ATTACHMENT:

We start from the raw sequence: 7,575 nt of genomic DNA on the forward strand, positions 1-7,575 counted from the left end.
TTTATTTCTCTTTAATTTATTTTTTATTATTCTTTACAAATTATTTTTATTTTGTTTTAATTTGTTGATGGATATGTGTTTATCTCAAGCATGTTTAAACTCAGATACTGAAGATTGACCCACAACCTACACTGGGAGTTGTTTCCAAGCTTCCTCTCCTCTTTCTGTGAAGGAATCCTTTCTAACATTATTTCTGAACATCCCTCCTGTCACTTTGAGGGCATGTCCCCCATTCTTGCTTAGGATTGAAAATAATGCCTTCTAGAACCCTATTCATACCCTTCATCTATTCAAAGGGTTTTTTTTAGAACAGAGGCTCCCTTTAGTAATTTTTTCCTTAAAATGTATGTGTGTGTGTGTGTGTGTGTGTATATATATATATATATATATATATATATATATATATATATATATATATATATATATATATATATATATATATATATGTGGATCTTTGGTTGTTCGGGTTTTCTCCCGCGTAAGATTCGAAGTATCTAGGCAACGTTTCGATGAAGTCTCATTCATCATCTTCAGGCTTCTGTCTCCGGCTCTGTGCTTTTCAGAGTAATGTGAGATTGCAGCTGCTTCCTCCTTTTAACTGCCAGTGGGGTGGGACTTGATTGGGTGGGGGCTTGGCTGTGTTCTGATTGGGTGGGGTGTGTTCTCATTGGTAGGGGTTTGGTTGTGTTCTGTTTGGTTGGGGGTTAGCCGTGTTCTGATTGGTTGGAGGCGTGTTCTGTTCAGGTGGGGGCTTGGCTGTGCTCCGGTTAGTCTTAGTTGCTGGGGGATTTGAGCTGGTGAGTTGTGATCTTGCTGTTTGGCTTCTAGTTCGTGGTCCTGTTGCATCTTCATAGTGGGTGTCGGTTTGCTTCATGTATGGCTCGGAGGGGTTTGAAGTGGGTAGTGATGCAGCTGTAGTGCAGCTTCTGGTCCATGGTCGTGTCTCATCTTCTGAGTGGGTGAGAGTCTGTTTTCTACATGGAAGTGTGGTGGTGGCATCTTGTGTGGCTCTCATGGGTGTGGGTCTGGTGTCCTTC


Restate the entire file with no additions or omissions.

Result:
We start from the raw sequence: 7,575 nt of genomic DNA on the forward strand, positions 1-7,575 counted from the left end.
TTTATTTCTCTTTAATTTATTTTTTATTATTCTTTACAAATTATTTTTATTTTGTTTTAATTTGTTGATGGATATGTGTTTATCTCAAGCATGTTTAAACTCAGATACTGAAGATTGACCCACAACCTACACTGGGAGTTGTTTCCAAGCTTCCTCTCCTCTTTCTGTGAAGGAATCCTTTCTAACATTATTTCTGAACATCCCTCCTGTCACTTTGAGGGCATGTCCCCCATTCTTGCTTAGGATTGAAAATAATGCCTTCTAGAACCCTATTCATACCCTTCATCTATTCAAAGGGTTTTTTTTAGAACAGAGGCTCCCTTTAGTAATTTTTTCCTTAAAATGTATGTGTGTGTGTGTGTGTGTGTGTATATATATATATATATATATATATATATATATATATATATATATATATATATATATATATATATATATATATATATGTGGATCTTTGGTTGTTCGGGTTTTCTCCCGCGTAAGATTCGAAGTATCTAGGCAACGTTTCGATGAAGTCTCATTCATCATCTTCAGGCTTCTGTCTCCGGCTCTGTGCTTTTCAGAGTAATGTGAGATTGCAGCTGCTTCCTCCTTTTAACTGCCAGTGGGGTGGGACTTGATTGGGTGGGGGCTTGGCTGTGTTCTGATTGGGTGGGGTGTGTTCTCATTGGTAGGGGTTTGGTTGTGTTCTGTTTGGTTGGGGGTTAGCCGTGTTCTGATTGGTTGGAGGCGTGTTCTGTTCAGGTGGGGGCTTGGCTGTGCTCCGGTTAGTCTTAGTTGCTGGGGGATTTGAGCTGGTGAGTTGTGATCTTGCTGTTTGGCTTCTAGTTCGTGGTCCTGTTGCATCTTCATAGTGGGTGTCGGTTTGCTTCATGTATGGCTCGGAGGGGTTTGAAGTGGGTAGTGATGCAGCTGTAGTGCAGCTTCTGGTCCATGGTCGTGTCTCATCTTCTGAGTGGGTGAGAGTCTGTTTTCTACATGGAAGTGTGGTGGTGGCATCTTGTGTGGCTCTCATGGGTGTGGGTCTGGTGTCCTTC